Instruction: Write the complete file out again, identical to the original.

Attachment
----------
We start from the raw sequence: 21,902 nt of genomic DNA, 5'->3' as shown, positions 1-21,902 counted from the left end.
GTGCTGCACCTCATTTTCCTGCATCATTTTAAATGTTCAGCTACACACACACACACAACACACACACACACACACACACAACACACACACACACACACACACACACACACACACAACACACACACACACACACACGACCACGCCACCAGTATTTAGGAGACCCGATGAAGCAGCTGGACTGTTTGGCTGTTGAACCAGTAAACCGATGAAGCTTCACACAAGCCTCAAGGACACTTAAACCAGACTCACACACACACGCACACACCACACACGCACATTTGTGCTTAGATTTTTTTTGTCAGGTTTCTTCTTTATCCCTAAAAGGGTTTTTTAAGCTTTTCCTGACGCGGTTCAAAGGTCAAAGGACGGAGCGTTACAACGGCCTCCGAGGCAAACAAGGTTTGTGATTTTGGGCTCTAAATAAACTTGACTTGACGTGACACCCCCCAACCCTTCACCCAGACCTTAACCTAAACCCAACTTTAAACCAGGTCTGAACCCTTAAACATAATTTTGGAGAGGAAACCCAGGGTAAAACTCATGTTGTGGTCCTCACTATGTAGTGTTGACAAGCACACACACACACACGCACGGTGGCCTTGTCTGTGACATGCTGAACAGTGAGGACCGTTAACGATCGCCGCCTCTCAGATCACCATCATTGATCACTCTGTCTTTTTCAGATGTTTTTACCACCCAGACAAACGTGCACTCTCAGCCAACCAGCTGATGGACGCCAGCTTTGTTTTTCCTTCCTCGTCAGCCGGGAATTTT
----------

We start from the raw sequence: 21,902 nt of genomic DNA, 5'->3' as shown, positions 1-21,902 counted from the left end.
GTGCTGCACCTCATTTTCCTGCATCATTTTAAATGTTCAGCTACACACACACACACAACACACACACACACACACACACAACACACACACACACACACACACACACACACACACAACACACACACACACACACACGACCACGCCACCAGTATTTAGGAGACCCGATGAAGCAGCTGGACTGTTTGGCTGTTGAACCAGTAAACCGATGAAGCTTCACACAAGCCTCAAGGACACTTAAACCAGACTCACACACACACGCACACACCACACACGCACATTTGTGCTTAGATTTTTTTTGTCAGGTTTCTTCTTTATCCCTAAAAGGGTTTTTTAAGCTTTTCCTGACGCGGTTCAAAGGTCAAAGGACGGAGCGTTACAACGGCCTCCGAGGCAAACAAGGTTTGTGATTTTGGGCTCTAAATAAACTTGACTTGACGTGACACCCCCCAACCCTTCACCCAGACCTTAACCTAAACCCAACTTTAAACCAGGTCTGAACCCTTAAACATAATTTTGGAGAGGAAACCCAGGGTAAAACTCATGTTGTGGTCCTCACTATGTAGTGTTGACAAGCACACACACACACACGCACGGTGGCCTTGTCTGTGACATGCTGAACAGTGAGGACCGTTAACGATCGCCGCCTCTCAGATCACCATCATTGATCACTCTGTCTTTTTCAGATGTTTTTACCACCCAGACAAACGTGCACTCTCAGCCAACCAGCTGATGGACGCCAGCTTTGTTTTTCCTTCCTCGTCAGCCGGGAATTTT